As President Donald Trump touched down Tuesday at Memphis International Airport to lead a rally in nearby Southaven, Mississippi, I was also crossing into Mississippi to attend a political event of a different kind. I was driving two hours to Cleveland, Mississippi, to speak on a panel with former Secretary of Agriculture Mike Espy, currently running for US Senate, on progressive, intergenerational leadership.
While we were in deep conversation about the continued movement for racial justice in the South, Trump was roughly 120 miles north of us, mocking Professor Christine Blasey Ford -- and every person in America who has been a victim of sexual assault.
Political Figures - US
Sex and gender issues
Christine Blasey Ford
Continents and regions
Crime, law enforcement and corrections
Crimes against persons
Elections (by type)
Elections and campaigns
Government and public administration
Government bodies and offices
Government organizations - US
Southeastern United States
US Federal elections
US federal government
US Senate elections
It was dark as I drove home to Memphis and heard video of Trump's shocking retelling of Ford's testimony last week before the Senate Judiciary Committee, mimicking her in a belittling tone and accusing her of leaving Supreme Court nominee Judge Kavanaugh's life in "tatters" and his family's life "shattered." The darkness was fitting as I watched the elected leader of our nation take an even darker turn.
Trump's taunts of Professor Ford, and the cheers they elicited in the arena where the rally was held, set a precedent that further emboldens rape culture in our country. It was clear that Trump's only concern is for the life of the man accused by more than one woman of sexual assault or misconduct and not for the women who have lived with the trauma of being assaulted. Judge Kavanaugh has denied the allegations against him. As I drove, I could only think of the young women and the children who would hear the President's words and how their own voices would be muted by his lack of empathy and the bravado with which he sought to disempower his own accusers and those of Kavanaugh.
That our President said and did these things is a national disgrace, but that he did so in Mississippi and just outside Memphis is especially appalling. According to data from the US Department of Health and Human Services, 14% of high school girls in Mississippi reported being forced to have sex against their will, higher than reported data nationally. Sunflower County, near where I was when Donald Trump was speaking, is part of the Mississippi Delta, the poorest part of the state. If a young girl in Sunflower County is sexually assaulted, her options for mental health care and reproductive health care are severely limited.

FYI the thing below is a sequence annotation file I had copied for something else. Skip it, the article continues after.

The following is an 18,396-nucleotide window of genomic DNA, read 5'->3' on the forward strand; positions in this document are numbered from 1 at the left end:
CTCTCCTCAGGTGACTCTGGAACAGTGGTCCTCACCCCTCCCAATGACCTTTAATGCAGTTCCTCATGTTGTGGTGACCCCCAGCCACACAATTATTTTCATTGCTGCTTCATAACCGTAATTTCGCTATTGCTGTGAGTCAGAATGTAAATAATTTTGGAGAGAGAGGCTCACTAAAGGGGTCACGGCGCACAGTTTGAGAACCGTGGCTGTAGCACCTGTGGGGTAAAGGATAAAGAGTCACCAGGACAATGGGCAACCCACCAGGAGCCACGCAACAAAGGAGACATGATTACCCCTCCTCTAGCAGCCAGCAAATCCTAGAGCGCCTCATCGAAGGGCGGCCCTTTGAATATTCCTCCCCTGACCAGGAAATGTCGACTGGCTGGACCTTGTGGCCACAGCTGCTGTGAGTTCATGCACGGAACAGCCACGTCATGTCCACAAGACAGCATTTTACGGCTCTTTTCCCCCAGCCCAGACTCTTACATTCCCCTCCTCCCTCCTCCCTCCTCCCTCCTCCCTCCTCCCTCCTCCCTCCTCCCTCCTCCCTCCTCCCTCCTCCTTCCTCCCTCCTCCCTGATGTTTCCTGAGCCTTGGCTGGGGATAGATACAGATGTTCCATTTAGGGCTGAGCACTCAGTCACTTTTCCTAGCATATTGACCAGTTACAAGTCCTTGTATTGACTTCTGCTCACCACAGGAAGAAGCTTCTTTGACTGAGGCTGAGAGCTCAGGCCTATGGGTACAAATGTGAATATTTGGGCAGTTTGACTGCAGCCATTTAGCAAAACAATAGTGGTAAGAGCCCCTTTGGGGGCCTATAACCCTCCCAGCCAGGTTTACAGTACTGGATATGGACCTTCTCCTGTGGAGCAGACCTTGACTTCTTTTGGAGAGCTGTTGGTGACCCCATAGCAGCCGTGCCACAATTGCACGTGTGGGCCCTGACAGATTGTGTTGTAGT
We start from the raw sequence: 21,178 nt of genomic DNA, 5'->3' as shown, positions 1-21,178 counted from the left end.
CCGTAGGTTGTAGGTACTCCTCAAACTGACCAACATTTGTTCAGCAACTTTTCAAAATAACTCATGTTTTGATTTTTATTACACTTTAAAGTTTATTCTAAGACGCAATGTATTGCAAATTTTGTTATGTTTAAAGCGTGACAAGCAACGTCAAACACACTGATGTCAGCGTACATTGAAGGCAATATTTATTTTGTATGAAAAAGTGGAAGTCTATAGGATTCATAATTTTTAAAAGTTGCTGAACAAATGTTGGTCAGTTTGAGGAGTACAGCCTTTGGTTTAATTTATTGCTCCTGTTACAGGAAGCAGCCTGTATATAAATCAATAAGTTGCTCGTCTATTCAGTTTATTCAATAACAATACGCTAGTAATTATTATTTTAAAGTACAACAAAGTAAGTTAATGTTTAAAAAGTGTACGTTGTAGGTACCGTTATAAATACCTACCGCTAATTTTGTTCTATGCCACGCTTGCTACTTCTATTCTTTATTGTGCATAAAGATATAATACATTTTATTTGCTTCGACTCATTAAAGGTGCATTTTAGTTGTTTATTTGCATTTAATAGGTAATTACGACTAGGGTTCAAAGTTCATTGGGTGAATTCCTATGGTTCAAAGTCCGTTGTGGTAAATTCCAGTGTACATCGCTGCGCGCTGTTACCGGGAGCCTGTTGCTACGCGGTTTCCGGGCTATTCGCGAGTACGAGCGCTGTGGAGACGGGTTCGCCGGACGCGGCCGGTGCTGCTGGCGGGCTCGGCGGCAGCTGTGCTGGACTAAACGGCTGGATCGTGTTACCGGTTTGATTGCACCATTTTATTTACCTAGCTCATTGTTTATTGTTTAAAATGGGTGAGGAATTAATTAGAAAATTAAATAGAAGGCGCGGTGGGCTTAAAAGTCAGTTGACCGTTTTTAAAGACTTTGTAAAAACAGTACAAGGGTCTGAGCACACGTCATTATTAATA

If that same girl's attacker impregnates her and she wants to terminate that pregnancy, she would have to find the resources to travel to the one abortion provider in the entire state in Jackson, the state capital. Southaven, where Trump spoke Tuesday night, is a more affluent part of the state, nearly 200 miles away, but there are still limited services for reproductive health care and sexual trauma recovery there, as well. By treating sexual assault survivors like fodder for a late-night TV monologue, Trump is blowing out a light of hope for many in a state where recovery options are far too few.
As I crossed the state line back into Memphis, I was still reeling, thinking of the many friends I have in Memphis who have bravely shared their stories of sexual assault in light of #MeToo. I reached out to one of them to see how Trump's words impacted her. "Hearing someone, who supposedly represents this country, mock the survivor of sexual assault makes my heart hurt," Angela Russell, a local business owner, told me. "It hurts for that woman, for every woman who has survived sexual assault, myself included. This is why women stay quiet."
She praised Professor Ford as "incredibly courageous for putting herself in the public eye in order to shed light on Kavanaugh's brutality and misogyny." But Ford is not the only one to brave public scrutiny. Earlier this year, Russell -- like Ford, who had to leave her home -- received threats when she publicly accused an abuser. Her business, in a city that during the past decade has led the nation's largest cities in female-owned business growth, was boycotted. In this context, Trump's words went further than impugning Ford's character. He attacked his own accusers of assault and misconduct. He attacked Russell. He attacked me and every other person in this country who has had to survive the trauma of being assaulted sexually.
In short, Donald Trump abused his power Tuesday night in my hometown. He engaged in the most powerful type of bullying and victim blaming and shaming we have seen as a country. To add further weight to the impact of his actions, he did this in the heart of the South, where women's ownership of their bodies slips swiftly through their fingers. Women in Tennessee wait with bated breath for the White House's decision on a waiver from the state legislature that would defund Planned Parenthood in our state. Rural hospitals are closing at rapid rates, leaving women without health care options. Some 12,000 rape kits sat untested for years, and the victims are found to have no standing. And the President stands in the midst of it all and laughs.